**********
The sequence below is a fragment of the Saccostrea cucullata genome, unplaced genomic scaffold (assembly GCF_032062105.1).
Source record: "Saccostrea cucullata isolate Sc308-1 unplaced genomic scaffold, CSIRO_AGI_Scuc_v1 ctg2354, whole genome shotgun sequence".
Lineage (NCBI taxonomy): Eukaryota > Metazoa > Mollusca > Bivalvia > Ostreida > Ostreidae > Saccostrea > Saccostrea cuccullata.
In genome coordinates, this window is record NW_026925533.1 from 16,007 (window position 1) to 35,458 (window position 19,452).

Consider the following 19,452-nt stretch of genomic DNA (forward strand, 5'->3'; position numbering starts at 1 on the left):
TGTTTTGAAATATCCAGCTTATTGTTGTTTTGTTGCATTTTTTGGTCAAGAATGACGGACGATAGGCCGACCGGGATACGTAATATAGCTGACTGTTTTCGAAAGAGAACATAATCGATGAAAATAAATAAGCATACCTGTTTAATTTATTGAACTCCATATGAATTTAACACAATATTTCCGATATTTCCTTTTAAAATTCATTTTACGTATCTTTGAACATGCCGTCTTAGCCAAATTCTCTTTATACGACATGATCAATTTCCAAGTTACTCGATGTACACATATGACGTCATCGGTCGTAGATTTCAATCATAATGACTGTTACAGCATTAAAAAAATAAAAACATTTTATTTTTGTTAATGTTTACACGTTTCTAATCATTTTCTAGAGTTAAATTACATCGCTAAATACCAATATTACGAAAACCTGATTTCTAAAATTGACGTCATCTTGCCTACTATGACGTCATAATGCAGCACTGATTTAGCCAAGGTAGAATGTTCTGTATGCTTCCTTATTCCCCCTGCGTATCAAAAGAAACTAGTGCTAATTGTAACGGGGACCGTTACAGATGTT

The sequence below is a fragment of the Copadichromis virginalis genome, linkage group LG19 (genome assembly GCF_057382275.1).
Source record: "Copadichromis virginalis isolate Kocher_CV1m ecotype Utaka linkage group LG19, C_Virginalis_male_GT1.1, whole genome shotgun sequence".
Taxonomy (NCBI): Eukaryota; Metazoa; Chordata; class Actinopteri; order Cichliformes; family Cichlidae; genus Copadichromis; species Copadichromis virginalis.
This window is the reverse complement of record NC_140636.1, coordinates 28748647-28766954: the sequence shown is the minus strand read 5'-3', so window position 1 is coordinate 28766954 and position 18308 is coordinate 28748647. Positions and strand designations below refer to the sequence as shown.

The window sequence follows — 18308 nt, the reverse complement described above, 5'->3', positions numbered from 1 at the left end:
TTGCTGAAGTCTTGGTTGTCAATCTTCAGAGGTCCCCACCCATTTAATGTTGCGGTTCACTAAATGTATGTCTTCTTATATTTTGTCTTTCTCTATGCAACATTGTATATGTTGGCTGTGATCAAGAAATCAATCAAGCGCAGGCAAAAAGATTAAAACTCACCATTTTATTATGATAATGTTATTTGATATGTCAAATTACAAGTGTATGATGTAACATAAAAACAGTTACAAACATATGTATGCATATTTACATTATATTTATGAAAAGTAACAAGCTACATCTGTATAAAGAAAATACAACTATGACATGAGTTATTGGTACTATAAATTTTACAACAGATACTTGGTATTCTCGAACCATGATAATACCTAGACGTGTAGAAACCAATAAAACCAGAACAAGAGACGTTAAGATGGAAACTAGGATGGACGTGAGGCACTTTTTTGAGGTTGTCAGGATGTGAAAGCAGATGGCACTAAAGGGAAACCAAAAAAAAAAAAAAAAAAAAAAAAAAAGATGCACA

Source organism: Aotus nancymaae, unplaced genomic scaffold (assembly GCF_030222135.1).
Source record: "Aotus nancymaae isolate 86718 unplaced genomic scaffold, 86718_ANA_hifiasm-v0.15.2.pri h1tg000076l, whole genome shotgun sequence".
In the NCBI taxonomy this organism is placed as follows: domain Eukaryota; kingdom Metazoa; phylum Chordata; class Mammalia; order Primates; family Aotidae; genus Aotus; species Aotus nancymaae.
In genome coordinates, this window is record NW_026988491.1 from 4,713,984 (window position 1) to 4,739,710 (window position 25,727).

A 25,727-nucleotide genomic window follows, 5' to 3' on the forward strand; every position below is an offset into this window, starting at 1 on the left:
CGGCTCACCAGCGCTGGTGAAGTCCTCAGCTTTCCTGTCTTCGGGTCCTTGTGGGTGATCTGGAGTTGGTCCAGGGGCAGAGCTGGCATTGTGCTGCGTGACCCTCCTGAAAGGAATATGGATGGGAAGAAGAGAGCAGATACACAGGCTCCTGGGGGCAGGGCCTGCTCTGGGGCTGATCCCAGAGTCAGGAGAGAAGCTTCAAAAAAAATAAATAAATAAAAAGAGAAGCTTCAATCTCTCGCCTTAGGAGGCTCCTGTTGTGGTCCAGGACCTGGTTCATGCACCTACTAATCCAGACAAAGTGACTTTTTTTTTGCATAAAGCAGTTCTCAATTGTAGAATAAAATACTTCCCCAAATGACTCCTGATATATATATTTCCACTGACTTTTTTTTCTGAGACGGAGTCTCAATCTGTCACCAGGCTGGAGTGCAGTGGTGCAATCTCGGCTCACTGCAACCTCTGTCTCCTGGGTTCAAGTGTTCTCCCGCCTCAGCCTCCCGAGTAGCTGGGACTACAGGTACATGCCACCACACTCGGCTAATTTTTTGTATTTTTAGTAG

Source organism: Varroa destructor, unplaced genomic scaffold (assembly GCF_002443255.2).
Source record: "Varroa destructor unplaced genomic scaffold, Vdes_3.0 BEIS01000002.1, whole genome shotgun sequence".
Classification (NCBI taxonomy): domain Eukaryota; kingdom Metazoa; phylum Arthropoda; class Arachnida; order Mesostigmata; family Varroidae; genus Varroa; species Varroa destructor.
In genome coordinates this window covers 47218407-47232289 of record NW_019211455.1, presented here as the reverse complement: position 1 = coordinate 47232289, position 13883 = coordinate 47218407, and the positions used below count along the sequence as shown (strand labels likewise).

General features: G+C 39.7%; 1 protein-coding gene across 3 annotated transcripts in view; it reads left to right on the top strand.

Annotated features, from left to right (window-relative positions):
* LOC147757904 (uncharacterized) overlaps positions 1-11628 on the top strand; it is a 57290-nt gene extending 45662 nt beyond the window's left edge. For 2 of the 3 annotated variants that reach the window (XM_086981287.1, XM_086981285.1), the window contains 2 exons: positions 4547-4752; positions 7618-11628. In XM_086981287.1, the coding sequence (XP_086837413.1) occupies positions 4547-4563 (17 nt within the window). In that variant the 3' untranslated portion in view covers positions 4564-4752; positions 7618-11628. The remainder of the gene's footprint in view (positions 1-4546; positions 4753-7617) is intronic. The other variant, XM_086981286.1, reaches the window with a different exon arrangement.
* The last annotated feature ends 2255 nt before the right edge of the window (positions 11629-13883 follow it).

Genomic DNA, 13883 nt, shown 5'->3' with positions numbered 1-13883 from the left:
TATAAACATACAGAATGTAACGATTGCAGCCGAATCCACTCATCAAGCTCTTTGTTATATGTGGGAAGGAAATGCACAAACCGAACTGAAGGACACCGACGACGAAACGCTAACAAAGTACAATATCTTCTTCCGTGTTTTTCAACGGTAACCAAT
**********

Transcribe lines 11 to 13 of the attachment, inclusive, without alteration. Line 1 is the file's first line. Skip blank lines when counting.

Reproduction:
The window sequence follows — 18308 nt, the reverse complement described above, 5'->3', positions numbered from 1 at the left end:
TTGCTGAAGTCTTGGTTGTCAATCTTCAGAGGTCCCCACCCATTTAATGTTGCGGTTCACTAAATGTATGTCTTCTTATATTTTGTCTTTCTCTATGCAACATTGTATATGTTGGCTGTGATCAAGAAATCAATCAAGCGCAGGCAAAAAGATTAAAACTCACCATTTTATTATGATAATGTTATTTGATATGTCAAATTACAAGTGTATGATGTAACATAAAAACAGTTACAAACATATGTATGCATATTTACATTATATTTATGAAAAGTAACAAGCTACATCTGTATAAAGAAAATACAACTATGACATGAGTTATTGGTACTATAAATTTTACAACAGATACTTGGTATTCTCGAACCATGATAATACCTAGACGTGTAGAAACCAATAAAACCAGAACAAGAGACGTTAAGATGGAAACTAGGATGGACGTGAGGCACTTTTTTGAGGTTGTCAGGATGTGAAAGCAGATGGCACTAAAGGGAAACCAAAAAAAAAAAAAAAAAAAAAAAAAAAGATGCACA

Source organism: Aotus nancymaae, unplaced genomic scaffold (assembly GCF_030222135.1).